Arts, humanities justify themselves, Fish argues

 

Stanley Fish

Sarah Gelfand | Staff Writer

Stanley Fish likely will stand out from this week’s other speakers with his unconventional “case for the arts” at his lecture at 10:45 a.m. today in the Amphitheater.

Fish said his appreciation for the humanities is the antithesis of the traditional “justification” for the arts.

“I’m going to say that if you ask for justification about the arts and humanities in terms of the study of the arts and humanities, you’re not going to end up finding it,” Fish said.

As a columnist for The New York Times and a professor of humanities and law at Florida International University, Fish frequently writes about university politics and policies. This morning’s lecture, he said, will focus on the arts and humanities in higher education.

Fish wrote most extensively on this topic in the wake of SUNY Albany’s elimination of its French, Italian, Russian and Classics departments. With public universities cutting their humanities departments across the board, Fish’s response is not to argue for the existence of the humanities in the terms and language of universities but rather to say there should be no argument at all.

Fish will address not just the issue of university presidents and the legislators who distribute funds, but the overall systems and structures of higher education.

Recalling an article in The New Yorker by Louis Menand in which a student questions why he needs to read or buy a specific book at all, Fish said that he will spend the most time analyzing how to answer those questions and if they need to be answered at all.

“It’s that moment of justification that interests me,” he said. “For many decades, the arts and humanities had been in a condition of being required to justify themselves. And the requirement depends on a notion of value to which the arts and humanities are not obviously connected.

“You know the value of production of more jobs, or the value of the bottom line, or the value of contributing to the nation’s defense, or any other of the values that are commonly recognized by most people. The arts and humanities, especially when they are in a university setting, and therefore using up university funds, don’t seem to connect to the usually offered justification.”

Arguments continue to circulate about the relevance of the humanities in higher education, and Fish said he plans to unpack those arguments. He said he will look at the future of higher education and the possible consequences of eliminating the study of the arts.

Fish also has taught at the University of California, Berkeley, Johns Hopkins University, Duke University and the University of Illinois at Chicago.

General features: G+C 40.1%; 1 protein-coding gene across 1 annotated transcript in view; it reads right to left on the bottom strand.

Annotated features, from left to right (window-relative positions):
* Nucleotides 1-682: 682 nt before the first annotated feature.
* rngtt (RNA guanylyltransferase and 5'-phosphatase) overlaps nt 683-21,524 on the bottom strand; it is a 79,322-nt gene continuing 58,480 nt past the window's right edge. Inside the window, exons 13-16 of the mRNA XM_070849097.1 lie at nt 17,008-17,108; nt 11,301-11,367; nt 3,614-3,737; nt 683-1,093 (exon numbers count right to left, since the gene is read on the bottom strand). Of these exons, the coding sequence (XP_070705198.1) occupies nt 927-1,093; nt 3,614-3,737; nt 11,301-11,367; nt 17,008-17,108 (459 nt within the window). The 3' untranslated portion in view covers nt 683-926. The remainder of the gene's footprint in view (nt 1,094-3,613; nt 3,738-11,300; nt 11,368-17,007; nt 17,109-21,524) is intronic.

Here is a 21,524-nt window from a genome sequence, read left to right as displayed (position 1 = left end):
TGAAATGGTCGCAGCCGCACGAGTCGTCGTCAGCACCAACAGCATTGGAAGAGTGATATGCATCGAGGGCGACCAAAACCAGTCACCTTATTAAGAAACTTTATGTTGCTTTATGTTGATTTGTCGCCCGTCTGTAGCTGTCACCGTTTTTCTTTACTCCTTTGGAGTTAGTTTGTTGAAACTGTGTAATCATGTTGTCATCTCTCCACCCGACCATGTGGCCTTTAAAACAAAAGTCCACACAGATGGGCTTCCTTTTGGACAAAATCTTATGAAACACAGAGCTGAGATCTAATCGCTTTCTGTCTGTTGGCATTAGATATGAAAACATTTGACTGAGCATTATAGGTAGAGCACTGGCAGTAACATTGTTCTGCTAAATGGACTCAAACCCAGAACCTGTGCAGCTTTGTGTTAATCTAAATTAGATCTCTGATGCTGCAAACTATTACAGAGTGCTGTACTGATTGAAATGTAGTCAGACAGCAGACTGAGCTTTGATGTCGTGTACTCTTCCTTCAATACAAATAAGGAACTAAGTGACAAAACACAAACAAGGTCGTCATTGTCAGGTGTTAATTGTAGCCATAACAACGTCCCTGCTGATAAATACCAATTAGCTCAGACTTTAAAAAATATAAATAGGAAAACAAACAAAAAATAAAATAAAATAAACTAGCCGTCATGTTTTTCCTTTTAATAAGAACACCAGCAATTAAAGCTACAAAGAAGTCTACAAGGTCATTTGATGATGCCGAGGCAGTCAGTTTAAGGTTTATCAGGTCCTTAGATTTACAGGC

His most recent book is How to Write a Sentence.

This is his first visit to Chautauqua.

“If Chautauquans themselves are concerned with the flourishing of the study of the arts and humanities — and the education of young people in poetry and painting and dance and music and film — if they’re interested in the study of all of these things and maintaining the traditional study of those things and want to be a part of the education of young adults, the message is that there is no traditional justification of any of it,” Fish said.


The Forerunners From The Temple (1633)
by George Herbert

Editor’s Note: This poem will be referenced in
Stanley Fish’s 10:45 a.m. Amphitheater lecture.

The harbingers are come. See, see their mark;
White is their colour, and behold my head.
But must they have my brain? must they dispark
Those sparkling notions, which therein were bred?
Must dulnesse turn me to a clod?
Yet have they left me, Thou art still my God.

Good men ye be, to leave me my best room,
Ev’n all my heart, and what is lodged there:
I passe not, I, what of the rest become,
So Thou art still my God, be out of fear.
He will be pleased with that dittie;
And if I please him, I write fine and wittie.

Farewell sweet phrases, lovely metaphors.
But will ye leave me thus? when ye before
Of stews and brothels onely knew the doores,
Then did I wash you with my tears, and more,
Brought you to Church well drest and clad;
My God must have my best, ev’n all I had.

Louely enchanting language, sugar-cane,
Hony of roses, whither wilt thou flie?
Hath some fond lover tic’d thee to thy bane?
And wilt thou leave the Church, and love a stie?
Fie, thou wilt soil thy broider’s coat,
And hurt thyself, and him that sings the note.

Let foolish lovers, if they will love dung,
And canvas, not with arras clothe their shame:
Let follie speak in her own native tongue.
True beautie dwells on high: ours is a flame
But borrow’d thence to light us thither.
Beautie and beauteous words should go together.

Yet if you go, I passe not; take your way:
For, Thou art still my God, is all that ye
Perhaps with more embellishment can say,
Go birds of spring: let winter have his fee,
Let a bleak palenesse chalk the doore,
So all within be livelier then before.